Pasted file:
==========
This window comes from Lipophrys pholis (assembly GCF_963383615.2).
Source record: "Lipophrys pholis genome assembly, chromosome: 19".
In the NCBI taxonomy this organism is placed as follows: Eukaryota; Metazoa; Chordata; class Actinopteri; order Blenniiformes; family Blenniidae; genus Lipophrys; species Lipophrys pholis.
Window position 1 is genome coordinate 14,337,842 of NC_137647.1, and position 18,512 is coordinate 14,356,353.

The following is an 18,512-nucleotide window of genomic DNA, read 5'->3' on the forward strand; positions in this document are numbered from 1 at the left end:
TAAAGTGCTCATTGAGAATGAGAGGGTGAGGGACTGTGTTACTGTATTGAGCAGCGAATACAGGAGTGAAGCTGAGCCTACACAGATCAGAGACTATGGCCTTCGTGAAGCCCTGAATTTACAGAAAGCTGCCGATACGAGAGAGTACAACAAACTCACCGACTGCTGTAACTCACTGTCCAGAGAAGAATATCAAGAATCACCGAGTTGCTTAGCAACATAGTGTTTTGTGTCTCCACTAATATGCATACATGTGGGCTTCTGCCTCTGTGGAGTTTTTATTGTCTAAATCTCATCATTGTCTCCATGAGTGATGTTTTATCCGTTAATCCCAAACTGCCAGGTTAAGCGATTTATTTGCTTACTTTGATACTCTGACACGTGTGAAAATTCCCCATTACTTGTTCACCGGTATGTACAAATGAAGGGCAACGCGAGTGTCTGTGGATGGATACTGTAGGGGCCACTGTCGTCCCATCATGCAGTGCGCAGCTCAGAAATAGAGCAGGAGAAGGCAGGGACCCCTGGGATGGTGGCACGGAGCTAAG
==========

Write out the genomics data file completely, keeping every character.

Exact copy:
This window comes from Lipophrys pholis (assembly GCF_963383615.2).
Source record: "Lipophrys pholis genome assembly, chromosome: 19".
In the NCBI taxonomy this organism is placed as follows: Eukaryota; Metazoa; Chordata; class Actinopteri; order Blenniiformes; family Blenniidae; genus Lipophrys; species Lipophrys pholis.
Window position 1 is genome coordinate 14,337,842 of NC_137647.1, and position 18,512 is coordinate 14,356,353.

The following is an 18,512-nucleotide window of genomic DNA, read 5'->3' on the forward strand; positions in this document are numbered from 1 at the left end:
TAAAGTGCTCATTGAGAATGAGAGGGTGAGGGACTGTGTTACTGTATTGAGCAGCGAATACAGGAGTGAAGCTGAGCCTACACAGATCAGAGACTATGGCCTTCGTGAAGCCCTGAATTTACAGAAAGCTGCCGATACGAGAGAGTACAACAAACTCACCGACTGCTGTAACTCACTGTCCAGAGAAGAATATCAAGAATCACCGAGTTGCTTAGCAACATAGTGTTTTGTGTCTCCACTAATATGCATACATGTGGGCTTCTGCCTCTGTGGAGTTTTTATTGTCTAAATCTCATCATTGTCTCCATGAGTGATGTTTTATCCGTTAATCCCAAACTGCCAGGTTAAGCGATTTATTTGCTTACTTTGATACTCTGACACGTGTGAAAATTCCCCATTACTTGTTCACCGGTATGTACAAATGAAGGGCAACGCGAGTGTCTGTGGATGGATACTGTAGGGGCCACTGTCGTCCCATCATGCAGTGCGCAGCTCAGAAATAGAGCAGGAGAAGGCAGGGACCCCTGGGATGGTGGCACGGAGCTAAG